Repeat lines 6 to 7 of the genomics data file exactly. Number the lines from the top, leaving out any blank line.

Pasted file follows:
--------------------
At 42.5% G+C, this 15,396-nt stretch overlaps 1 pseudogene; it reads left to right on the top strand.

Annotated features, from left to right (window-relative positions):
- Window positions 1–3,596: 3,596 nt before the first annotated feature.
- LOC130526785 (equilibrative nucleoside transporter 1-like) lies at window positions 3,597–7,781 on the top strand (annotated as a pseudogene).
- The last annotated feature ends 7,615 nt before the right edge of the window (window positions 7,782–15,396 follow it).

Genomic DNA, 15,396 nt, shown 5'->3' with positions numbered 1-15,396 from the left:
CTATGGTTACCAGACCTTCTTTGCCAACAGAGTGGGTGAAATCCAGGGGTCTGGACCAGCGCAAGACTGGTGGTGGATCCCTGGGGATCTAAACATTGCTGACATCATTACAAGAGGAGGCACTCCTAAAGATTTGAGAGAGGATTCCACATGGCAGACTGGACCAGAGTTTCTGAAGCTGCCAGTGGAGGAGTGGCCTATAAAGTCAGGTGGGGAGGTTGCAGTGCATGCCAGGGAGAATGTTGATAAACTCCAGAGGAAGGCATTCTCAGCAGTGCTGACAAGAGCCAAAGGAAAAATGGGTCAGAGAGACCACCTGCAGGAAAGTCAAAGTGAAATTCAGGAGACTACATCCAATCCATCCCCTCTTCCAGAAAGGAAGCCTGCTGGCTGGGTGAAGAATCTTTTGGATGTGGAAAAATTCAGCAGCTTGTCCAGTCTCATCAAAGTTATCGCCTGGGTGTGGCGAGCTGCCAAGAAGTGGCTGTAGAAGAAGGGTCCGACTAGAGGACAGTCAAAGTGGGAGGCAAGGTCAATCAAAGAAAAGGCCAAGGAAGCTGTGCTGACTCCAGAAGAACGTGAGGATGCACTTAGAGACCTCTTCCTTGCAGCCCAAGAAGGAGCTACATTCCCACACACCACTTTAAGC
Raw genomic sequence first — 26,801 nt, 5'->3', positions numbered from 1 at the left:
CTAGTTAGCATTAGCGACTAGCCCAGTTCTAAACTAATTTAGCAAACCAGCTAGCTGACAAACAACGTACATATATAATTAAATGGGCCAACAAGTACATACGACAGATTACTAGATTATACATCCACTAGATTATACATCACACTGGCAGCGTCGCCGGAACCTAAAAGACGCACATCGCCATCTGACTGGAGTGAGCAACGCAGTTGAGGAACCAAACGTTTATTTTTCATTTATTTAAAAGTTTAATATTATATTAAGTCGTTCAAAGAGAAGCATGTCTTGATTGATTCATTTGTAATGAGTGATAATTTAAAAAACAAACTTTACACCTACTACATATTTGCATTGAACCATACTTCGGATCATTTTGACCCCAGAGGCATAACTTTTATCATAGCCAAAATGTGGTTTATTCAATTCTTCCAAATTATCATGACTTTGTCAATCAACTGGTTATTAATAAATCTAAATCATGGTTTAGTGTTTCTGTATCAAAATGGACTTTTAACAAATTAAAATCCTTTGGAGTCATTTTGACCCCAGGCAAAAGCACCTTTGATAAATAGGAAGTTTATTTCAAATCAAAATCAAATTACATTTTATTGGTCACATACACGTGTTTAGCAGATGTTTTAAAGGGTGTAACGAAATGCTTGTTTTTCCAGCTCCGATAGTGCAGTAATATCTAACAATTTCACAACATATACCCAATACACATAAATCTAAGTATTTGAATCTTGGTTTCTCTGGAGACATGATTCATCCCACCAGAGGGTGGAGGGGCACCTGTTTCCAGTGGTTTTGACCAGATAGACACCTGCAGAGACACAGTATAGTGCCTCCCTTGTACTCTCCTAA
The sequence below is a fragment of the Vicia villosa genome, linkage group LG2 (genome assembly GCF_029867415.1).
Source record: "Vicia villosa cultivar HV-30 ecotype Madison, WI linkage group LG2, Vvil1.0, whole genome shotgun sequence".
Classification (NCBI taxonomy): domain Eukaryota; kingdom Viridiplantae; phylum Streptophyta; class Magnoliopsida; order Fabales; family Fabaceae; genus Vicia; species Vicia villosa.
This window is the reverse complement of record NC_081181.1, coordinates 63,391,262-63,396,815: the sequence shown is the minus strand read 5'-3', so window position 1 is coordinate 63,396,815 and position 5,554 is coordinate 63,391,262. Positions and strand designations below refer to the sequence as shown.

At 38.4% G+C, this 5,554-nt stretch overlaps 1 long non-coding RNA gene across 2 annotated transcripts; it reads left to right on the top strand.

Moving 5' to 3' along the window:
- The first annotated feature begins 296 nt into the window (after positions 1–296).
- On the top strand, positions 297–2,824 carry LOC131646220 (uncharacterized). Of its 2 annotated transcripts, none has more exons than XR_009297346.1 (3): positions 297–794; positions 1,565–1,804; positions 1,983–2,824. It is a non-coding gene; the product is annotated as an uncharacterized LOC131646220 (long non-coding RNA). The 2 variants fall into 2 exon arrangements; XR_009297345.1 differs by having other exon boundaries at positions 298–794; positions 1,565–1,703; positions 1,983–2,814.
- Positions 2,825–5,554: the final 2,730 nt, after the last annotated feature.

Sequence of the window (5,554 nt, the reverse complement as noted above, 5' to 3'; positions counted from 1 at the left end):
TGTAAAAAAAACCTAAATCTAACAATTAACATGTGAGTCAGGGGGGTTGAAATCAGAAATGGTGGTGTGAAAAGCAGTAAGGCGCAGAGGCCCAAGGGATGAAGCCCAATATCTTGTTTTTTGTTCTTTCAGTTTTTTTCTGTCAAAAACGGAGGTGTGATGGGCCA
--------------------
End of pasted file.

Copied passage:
Genomic DNA, 15,396 nt, shown 5'->3' with positions numbered 1-15,396 from the left:
CTATGGTTACCAGACCTTCTTTGCCAACAGAGTGGGTGAAATCCAGGGGTCTGGACCAGCGCAAGACTGGTGGTGGATCCCTGGGGATCTAAACATTGCTGACATCATTACAAGAGGAGGCACTCCTAAAGATTTGAGAGAGGATTCCACATGGCAGACTGGACCAGAGTTTCTGAAGCTGCCAGTGGAGGAGTGGCCTATAAAGTCAGGTGGGGAGGTTGCAGTGCATGCCAGGGAGAATGTTGATAAACTCCAGAGGAAGGCATTCTCAGCAGTGCTGACAAGAGCCAAAGGAAAAATGGGTCAGAGAGACCACCTGCAGGAAAGTCAAAGTGAAATTCAGGAGACTACATCCAATCCATCCCCTCTTCCAGAAAGGAAGCCTGCTGGCTGGGTGAAGAATCTTTTGGATGTGGAAAAATTCAGCAGCTTGTCCAGTCTCATCAAAGTTATCGCCTGGGTGTGGCGAGCTGCCAAGAAGTGGCTGTAGAAGAAGGGTCCGACTAGAGGACAGTCAAAGTGGGAGGCAAGGTCAATCAAAGAAAAGGCCAAGGAAGCTGTGCTGACTCCAGAAGAACGTGAGGATGCACTTAGAGACCTCTTCCTTGCAGCCCAAGAAGGAGCTACATTCCCACACACCACTTTAAGC